E se la Natura fosse il nostro piano B? – What is the story behind this project?
The smell of lock-down was in the air when I went upstairs to the third floor to see my landlord, have a cup of coffee and pay the rent. He watched the news channel from morning to night. When I went in, he lowered the volume and said: “Thank God we had the land after the war. Work was hard to find but at least we could grow things”. I did not give much importance to our conversation there and then. But when the pandemic got worse, I saw people on social media dreaming of an apartment with a balcony. Some had turned their terrace into a living room, others who lived in the country, were really happy to have the woods so close to home. Many friends of mine have fled the city to live in nature. They are the same people who told me: “The pandemic does not exist here”. As soon as the Covisioni collective asked me to say something about post-pandemic relationships between human beings, I could do no better than present the relationships of these people. Their relationship with nature and their awareness of choosing life in the woods, their investing in the land – this was their Plan B to survive the crisis.
Has this difficult past year influenced your artistic approach to the world?
The year 2020 was a terrible year in many ways, but on a personal and artistic level I feel reborn. I could attribute a value to moments that had seemed lost, or rather, that were constantly in my thoughts but had remained unexpressed. Like many of my colleagues, I felt a great need to speak about something, whatever it might and the year we had gone through, had helped me at least to bring out what I really wanted. I think it is because it was a year in which we spoke about nothing else, everyone including myself was crying out for different stories. The need to tell stories that were not only about the omnipresent pandemic, led artists to rediscover themselves.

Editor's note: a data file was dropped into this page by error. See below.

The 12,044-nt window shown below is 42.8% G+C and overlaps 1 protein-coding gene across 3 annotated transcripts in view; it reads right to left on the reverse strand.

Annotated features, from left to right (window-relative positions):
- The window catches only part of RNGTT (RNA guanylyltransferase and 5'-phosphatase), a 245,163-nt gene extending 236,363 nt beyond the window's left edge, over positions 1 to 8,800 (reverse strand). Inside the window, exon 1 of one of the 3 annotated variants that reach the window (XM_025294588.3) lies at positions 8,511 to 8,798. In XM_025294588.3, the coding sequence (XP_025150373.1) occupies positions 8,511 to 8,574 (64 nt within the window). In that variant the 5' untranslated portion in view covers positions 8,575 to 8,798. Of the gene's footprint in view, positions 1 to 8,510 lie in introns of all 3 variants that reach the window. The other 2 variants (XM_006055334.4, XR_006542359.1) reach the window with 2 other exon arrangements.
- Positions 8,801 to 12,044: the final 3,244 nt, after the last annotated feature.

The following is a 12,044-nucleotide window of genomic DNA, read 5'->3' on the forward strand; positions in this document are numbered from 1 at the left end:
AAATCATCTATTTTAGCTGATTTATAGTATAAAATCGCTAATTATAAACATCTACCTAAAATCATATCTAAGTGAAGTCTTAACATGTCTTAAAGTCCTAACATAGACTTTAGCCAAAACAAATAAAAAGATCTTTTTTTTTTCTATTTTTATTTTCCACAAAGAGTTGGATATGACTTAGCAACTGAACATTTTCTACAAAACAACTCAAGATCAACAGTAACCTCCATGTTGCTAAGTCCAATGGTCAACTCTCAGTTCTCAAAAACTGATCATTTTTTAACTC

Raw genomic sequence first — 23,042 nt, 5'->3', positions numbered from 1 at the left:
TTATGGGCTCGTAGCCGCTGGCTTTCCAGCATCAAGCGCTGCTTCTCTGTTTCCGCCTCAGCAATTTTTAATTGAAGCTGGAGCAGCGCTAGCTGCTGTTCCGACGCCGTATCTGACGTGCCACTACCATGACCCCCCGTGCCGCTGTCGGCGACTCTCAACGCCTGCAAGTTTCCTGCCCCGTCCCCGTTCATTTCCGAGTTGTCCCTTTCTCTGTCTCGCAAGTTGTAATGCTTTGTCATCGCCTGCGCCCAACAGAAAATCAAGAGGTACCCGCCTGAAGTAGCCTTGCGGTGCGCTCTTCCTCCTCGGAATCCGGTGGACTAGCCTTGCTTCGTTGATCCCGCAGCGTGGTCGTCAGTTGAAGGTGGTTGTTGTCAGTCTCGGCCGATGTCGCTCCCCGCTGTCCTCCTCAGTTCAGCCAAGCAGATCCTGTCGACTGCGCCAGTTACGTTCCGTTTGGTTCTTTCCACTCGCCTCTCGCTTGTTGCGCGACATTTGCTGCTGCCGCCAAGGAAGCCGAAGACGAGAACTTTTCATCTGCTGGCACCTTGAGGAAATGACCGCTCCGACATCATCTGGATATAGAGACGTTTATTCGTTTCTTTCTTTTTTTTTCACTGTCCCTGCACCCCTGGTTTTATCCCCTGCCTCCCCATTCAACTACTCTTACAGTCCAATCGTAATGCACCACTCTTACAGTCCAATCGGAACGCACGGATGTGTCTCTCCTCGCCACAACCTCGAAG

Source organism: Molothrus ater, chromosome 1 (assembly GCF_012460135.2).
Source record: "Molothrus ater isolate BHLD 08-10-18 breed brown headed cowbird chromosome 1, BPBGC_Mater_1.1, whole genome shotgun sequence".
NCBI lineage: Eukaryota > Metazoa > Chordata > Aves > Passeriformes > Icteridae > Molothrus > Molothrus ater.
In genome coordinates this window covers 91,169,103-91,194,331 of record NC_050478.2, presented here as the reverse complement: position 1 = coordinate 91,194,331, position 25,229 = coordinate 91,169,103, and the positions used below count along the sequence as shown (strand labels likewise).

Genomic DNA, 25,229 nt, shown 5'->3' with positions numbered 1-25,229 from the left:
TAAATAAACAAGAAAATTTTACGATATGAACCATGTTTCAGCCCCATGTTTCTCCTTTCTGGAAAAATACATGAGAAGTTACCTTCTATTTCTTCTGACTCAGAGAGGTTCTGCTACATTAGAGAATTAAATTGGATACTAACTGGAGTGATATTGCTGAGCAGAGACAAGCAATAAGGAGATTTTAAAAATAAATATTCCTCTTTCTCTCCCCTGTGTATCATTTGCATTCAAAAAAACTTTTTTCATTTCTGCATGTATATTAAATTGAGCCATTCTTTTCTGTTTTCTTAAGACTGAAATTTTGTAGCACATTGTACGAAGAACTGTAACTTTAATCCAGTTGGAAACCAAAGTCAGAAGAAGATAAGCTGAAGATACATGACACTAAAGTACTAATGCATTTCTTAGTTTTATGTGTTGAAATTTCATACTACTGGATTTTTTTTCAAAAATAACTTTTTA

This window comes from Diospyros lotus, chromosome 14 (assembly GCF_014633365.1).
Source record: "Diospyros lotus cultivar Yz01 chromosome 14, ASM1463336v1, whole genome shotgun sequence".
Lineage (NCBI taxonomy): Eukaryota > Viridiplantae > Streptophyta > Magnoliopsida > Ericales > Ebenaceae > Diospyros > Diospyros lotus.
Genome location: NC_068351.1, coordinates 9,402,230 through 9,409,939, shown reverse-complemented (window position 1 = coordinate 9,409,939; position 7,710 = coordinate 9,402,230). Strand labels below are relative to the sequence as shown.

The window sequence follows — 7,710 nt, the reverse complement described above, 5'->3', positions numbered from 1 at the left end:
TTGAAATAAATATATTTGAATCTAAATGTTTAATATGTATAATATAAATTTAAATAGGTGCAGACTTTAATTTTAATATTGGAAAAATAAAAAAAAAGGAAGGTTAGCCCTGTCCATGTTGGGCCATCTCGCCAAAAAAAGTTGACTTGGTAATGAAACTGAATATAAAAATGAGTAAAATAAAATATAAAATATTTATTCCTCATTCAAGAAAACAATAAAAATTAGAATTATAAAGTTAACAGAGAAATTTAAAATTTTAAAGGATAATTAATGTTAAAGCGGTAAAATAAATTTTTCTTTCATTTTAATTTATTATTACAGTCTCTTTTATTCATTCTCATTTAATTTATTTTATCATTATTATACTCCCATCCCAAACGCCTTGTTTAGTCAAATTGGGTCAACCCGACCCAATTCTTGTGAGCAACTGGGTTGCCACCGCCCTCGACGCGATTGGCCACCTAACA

Innocence, delicacy and authenticity. The album is full small details: activities related to the rural world, agriculture, beekeeping. They speak of unspoilt nature and the work performed in solitude and contentment – it is about what surrounds us. These feelings are as simple as they are precious because they are in part rediscovered. What do your photos have to tell about this pandemic?
My pictures speak about the purity of nature and the respect and love that these people have towards it. They also tell us of being aware of their good fortune to live far from the noise and bustle of the town. Their daily round is free from the problems of life in the office. They express their gratitude for having a place for their passions – archery, gardening and the like. These photos give me a feeling of light, home and tranquillity. Time stops, a time to savour, a time in which it is natural not to look at your mobile phone but be fully present in these places. My pictures talk about a generation that choses to feel good.
Is the project part of the Covisioni collective?
Yes, it is. The Covisioni collective contacted 40 photographers from all over Italy to realise a photographic project that analyses post-pandemic human relations – a year-long project and I feel really honoured to be be part of it. It has also a great stimulus.
Which camera did you use for this job?
I used the Canon Mark III, my companion for the last eight years.
Thank you, Costanza!